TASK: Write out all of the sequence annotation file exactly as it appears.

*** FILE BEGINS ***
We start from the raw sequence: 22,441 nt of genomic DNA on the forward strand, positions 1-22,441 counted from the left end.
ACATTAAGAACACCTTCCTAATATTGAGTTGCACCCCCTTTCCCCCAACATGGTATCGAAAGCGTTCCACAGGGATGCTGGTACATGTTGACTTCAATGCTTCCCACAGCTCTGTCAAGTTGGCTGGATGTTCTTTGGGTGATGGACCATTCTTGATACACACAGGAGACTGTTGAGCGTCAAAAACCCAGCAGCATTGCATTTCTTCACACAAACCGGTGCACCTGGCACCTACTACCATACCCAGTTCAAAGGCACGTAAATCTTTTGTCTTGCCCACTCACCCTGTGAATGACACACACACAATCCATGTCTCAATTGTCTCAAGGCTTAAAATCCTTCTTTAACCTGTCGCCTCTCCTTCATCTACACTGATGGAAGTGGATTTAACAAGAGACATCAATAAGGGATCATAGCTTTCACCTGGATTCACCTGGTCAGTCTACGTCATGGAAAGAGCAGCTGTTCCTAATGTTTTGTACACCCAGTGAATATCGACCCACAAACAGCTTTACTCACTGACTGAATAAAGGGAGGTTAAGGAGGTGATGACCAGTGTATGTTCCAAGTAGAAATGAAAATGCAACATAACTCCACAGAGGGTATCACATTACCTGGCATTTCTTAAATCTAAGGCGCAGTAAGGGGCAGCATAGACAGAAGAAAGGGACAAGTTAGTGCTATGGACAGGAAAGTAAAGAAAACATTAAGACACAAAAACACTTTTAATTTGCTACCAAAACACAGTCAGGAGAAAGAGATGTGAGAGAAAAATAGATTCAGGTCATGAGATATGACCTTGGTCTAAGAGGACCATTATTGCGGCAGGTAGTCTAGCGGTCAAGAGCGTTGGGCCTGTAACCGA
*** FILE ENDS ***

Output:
We start from the raw sequence: 22,441 nt of genomic DNA on the forward strand, positions 1-22,441 counted from the left end.
ACATTAAGAACACCTTCCTAATATTGAGTTGCACCCCCTTTCCCCCAACATGGTATCGAAAGCGTTCCACAGGGATGCTGGTACATGTTGACTTCAATGCTTCCCACAGCTCTGTCAAGTTGGCTGGATGTTCTTTGGGTGATGGACCATTCTTGATACACACAGGAGACTGTTGAGCGTCAAAAACCCAGCAGCATTGCATTTCTTCACACAAACCGGTGCACCTGGCACCTACTACCATACCCAGTTCAAAGGCACGTAAATCTTTTGTCTTGCCCACTCACCCTGTGAATGACACACACACAATCCATGTCTCAATTGTCTCAAGGCTTAAAATCCTTCTTTAACCTGTCGCCTCTCCTTCATCTACACTGATGGAAGTGGATTTAACAAGAGACATCAATAAGGGATCATAGCTTTCACCTGGATTCACCTGGTCAGTCTACGTCATGGAAAGAGCAGCTGTTCCTAATGTTTTGTACACCCAGTGAATATCGACCCACAAACAGCTTTACTCACTGACTGAATAAAGGGAGGTTAAGGAGGTGATGACCAGTGTATGTTCCAAGTAGAAATGAAAATGCAACATAACTCCACAGAGGGTATCACATTACCTGGCATTTCTTAAATCTAAGGCGCAGTAAGGGGCAGCATAGACAGAAGAAAGGGACAAGTTAGTGCTATGGACAGGAAAGTAAAGAAAACATTAAGACACAAAAACACTTTTAATTTGCTACCAAAACACAGTCAGGAGAAAGAGATGTGAGAGAAAAATAGATTCAGGTCATGAGATATGACCTTGGTCTAAGAGGACCATTATTGCGGCAGGTAGTCTAGCGGTCAAGAGCGTTGGGCCTGTAACCGA